Alcott, Louisa May. Little Women. Boston: Little, Brown, 1968. Print.
Foote, Stephanie. “Resentful Little Women: Gender and Class Feeling in Louisa May Alcott.” College Literature 32.1 (Winter 2005): 63-85. Rpt. in Nineteenth-Century Literature Criticism. Ed.
Kathy D. Darrow. Vol. 218. Detroit: Gale, 2010. Literature Resource Center. Web. 30 Oct. 2014. . “Louisa May Alcott-Life.” Louisa May Alcott RSS. Nancy Porter Productions, Inc., 2014. Web. 30 Oct. 2014
Nineteenth-Century Gender Expectations in “Little Women “
Around the time period of the Civil War, women in the U.S. had few rights but many expectations placed upon them. Women could not own land, vote, or sell property. Instead, society expected them to care for their families by cooking and cleaning, with little to no say in the finances of the family and the political battles happening around them. During this time, many women also began to work long hours in factories to support their families and in various war efforts in addition to their domestic roles. In Little Women, Louisa May Alcott used four sisters based on herself and her own female siblings to demonstrate the gender roles and expectations of many nineteenth-century girls on the verge of womanhood during and after the Civil War. She showed how, although the women knew their expected role in society, they often took a feminist approach and disagreed with society’s limitations.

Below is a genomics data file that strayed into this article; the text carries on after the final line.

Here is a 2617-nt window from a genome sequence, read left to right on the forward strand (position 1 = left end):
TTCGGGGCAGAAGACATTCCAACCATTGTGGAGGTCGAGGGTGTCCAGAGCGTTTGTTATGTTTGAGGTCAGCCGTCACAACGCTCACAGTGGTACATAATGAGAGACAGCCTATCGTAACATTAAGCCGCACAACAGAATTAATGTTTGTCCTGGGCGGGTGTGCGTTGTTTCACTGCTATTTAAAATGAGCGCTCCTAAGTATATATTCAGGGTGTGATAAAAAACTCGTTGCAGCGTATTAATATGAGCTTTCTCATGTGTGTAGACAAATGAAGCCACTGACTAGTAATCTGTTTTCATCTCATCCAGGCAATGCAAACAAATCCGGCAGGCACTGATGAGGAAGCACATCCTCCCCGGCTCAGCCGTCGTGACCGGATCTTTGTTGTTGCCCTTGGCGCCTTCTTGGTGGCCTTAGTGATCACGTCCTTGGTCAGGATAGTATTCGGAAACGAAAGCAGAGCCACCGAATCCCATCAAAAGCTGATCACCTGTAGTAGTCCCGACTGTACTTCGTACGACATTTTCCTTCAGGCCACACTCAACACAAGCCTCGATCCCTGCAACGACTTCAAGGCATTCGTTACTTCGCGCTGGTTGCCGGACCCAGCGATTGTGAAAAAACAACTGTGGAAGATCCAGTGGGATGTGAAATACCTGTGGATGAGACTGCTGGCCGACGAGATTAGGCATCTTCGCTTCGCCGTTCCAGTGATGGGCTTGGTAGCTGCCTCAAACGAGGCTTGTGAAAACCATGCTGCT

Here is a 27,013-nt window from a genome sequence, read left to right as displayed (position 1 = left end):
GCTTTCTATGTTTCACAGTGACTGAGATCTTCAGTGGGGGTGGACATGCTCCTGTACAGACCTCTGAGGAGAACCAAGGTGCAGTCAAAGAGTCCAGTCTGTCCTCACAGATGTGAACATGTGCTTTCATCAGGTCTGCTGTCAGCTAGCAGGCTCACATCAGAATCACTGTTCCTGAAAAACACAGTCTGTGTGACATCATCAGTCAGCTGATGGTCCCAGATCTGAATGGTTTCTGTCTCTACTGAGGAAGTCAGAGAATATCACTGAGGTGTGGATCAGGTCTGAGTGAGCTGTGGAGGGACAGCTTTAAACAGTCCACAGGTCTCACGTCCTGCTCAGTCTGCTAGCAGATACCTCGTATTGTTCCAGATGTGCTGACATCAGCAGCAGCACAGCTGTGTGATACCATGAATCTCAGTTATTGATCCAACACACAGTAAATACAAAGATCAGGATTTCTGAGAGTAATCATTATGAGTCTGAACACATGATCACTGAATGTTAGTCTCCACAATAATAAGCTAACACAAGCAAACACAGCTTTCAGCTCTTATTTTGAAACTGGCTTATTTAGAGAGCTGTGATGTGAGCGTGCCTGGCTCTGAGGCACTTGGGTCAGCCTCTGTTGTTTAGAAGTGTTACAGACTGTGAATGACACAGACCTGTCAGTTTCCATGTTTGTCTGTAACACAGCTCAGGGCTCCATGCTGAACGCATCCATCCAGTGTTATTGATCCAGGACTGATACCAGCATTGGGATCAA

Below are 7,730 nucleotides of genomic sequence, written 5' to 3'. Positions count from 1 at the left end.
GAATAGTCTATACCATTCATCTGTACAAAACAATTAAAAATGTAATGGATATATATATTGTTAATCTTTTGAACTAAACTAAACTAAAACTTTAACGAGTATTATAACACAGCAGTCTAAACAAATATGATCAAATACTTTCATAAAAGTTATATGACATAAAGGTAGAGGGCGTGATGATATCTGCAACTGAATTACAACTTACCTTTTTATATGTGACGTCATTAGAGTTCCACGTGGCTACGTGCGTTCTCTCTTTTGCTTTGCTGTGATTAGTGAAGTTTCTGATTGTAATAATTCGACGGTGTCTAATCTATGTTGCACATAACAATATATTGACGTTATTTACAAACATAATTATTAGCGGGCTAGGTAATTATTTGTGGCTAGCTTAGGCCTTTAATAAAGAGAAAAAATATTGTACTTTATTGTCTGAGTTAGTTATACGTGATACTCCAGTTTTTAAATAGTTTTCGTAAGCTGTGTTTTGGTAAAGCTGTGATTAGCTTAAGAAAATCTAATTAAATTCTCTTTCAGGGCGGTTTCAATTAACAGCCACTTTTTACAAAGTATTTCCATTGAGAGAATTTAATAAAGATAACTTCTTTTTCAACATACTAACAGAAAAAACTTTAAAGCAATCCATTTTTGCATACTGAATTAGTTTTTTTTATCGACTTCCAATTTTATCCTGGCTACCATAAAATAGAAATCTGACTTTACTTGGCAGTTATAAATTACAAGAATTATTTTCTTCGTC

All of the female characters in Little Women have distinct personalities and interests similar to those of many women in the time period. Since their family has recently lost a majority of their money, the sisters attempt to make due with the little that they have. With their father away at war, their highly religious mother, Marmee, looks after the girls. As her role of a mother requires, Marmee exemplifies the character of a kind and collected woman. She behaves in a way consistent with how society expected women to act in the Antebellum era, the time before the Civil War. Her daughters, however, begin to show characteristics of post-war women who embraced independence and long for a life outside of the domestic one. The article “Women in Antebellum America” states that, “Women and men had very clear, separate roles based on their gender, with the common belief that the differences between the male and the female were natural and essential. Women were expected to be religiously pious, morally pure and physically delicate. They were taught to obey their husband and had to adhere to the system of coverture, which stripped married women of all of their civil identities” (para. 2). In Little Women, Marmee demonstrates just that. Throughout the novel, she remains cheerful and motherly while modeling religion and the importance of being domestic to her daughters.